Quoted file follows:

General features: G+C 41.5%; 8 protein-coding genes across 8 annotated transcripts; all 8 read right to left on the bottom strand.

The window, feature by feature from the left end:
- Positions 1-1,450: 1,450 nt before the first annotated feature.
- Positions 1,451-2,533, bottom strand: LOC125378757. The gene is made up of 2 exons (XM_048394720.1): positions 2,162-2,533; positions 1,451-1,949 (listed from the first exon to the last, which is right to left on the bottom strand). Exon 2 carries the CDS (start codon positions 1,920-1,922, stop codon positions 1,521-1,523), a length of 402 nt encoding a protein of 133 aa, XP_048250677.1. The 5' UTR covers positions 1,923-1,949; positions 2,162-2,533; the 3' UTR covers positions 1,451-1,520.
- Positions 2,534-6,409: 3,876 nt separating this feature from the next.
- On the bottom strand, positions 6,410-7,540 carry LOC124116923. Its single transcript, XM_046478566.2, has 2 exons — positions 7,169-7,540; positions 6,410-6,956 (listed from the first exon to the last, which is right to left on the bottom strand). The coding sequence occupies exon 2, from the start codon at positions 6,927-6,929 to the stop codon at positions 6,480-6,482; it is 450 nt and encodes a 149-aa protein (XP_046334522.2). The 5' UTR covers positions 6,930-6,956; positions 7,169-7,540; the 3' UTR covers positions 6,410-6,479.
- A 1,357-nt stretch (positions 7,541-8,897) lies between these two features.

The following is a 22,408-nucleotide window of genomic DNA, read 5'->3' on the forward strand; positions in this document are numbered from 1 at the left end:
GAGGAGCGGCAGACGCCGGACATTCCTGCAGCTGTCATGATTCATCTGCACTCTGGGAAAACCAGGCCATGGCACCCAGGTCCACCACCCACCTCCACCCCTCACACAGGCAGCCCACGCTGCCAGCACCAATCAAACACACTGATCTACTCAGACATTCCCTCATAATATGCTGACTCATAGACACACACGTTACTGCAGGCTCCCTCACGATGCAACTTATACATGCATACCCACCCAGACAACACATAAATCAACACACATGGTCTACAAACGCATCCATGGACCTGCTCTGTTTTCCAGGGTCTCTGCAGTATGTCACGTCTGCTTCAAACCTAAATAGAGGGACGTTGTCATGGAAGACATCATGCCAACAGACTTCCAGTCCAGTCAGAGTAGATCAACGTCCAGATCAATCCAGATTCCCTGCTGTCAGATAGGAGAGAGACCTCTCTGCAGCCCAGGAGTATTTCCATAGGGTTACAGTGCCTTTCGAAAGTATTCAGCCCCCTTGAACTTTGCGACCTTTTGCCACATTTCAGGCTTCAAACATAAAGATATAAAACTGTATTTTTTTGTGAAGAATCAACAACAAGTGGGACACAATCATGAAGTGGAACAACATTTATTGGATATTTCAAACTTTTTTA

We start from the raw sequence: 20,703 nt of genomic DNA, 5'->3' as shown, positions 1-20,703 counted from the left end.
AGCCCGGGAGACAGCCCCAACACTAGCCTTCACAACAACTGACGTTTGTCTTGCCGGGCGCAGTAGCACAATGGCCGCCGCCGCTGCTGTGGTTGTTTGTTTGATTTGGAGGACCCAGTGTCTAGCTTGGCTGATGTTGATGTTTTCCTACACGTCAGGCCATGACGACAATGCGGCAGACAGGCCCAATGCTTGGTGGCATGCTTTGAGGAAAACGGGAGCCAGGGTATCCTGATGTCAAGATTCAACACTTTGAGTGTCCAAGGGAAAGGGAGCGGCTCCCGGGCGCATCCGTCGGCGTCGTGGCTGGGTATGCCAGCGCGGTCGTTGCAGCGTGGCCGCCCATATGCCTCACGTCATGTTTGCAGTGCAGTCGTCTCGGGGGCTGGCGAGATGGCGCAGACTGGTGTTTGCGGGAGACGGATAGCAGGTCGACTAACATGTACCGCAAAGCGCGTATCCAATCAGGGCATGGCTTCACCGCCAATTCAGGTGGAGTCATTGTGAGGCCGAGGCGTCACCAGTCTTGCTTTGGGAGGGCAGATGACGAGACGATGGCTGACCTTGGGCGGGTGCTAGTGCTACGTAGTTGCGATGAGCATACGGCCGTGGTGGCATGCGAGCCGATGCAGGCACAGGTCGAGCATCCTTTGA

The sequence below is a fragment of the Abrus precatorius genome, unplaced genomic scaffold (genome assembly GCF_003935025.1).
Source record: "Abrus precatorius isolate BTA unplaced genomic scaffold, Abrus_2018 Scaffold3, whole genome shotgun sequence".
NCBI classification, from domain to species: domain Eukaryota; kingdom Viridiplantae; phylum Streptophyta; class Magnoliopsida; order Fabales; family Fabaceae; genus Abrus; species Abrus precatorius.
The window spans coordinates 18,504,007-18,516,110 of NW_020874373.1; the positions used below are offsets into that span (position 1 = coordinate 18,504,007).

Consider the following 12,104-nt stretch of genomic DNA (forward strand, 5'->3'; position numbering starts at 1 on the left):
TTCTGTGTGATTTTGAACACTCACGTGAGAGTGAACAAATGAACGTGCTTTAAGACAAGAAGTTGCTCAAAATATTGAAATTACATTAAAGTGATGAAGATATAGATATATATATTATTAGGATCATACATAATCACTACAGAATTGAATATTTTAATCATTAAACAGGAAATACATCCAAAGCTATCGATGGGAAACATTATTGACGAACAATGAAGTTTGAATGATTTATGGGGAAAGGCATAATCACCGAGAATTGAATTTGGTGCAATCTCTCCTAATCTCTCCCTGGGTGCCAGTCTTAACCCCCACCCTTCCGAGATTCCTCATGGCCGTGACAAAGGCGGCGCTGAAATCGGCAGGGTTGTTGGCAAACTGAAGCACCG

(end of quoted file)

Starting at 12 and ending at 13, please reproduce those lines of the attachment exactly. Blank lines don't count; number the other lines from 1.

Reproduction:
The sequence below is a fragment of the Abrus precatorius genome, unplaced genomic scaffold (genome assembly GCF_003935025.1).
Source record: "Abrus precatorius isolate BTA unplaced genomic scaffold, Abrus_2018 Scaffold3, whole genome shotgun sequence".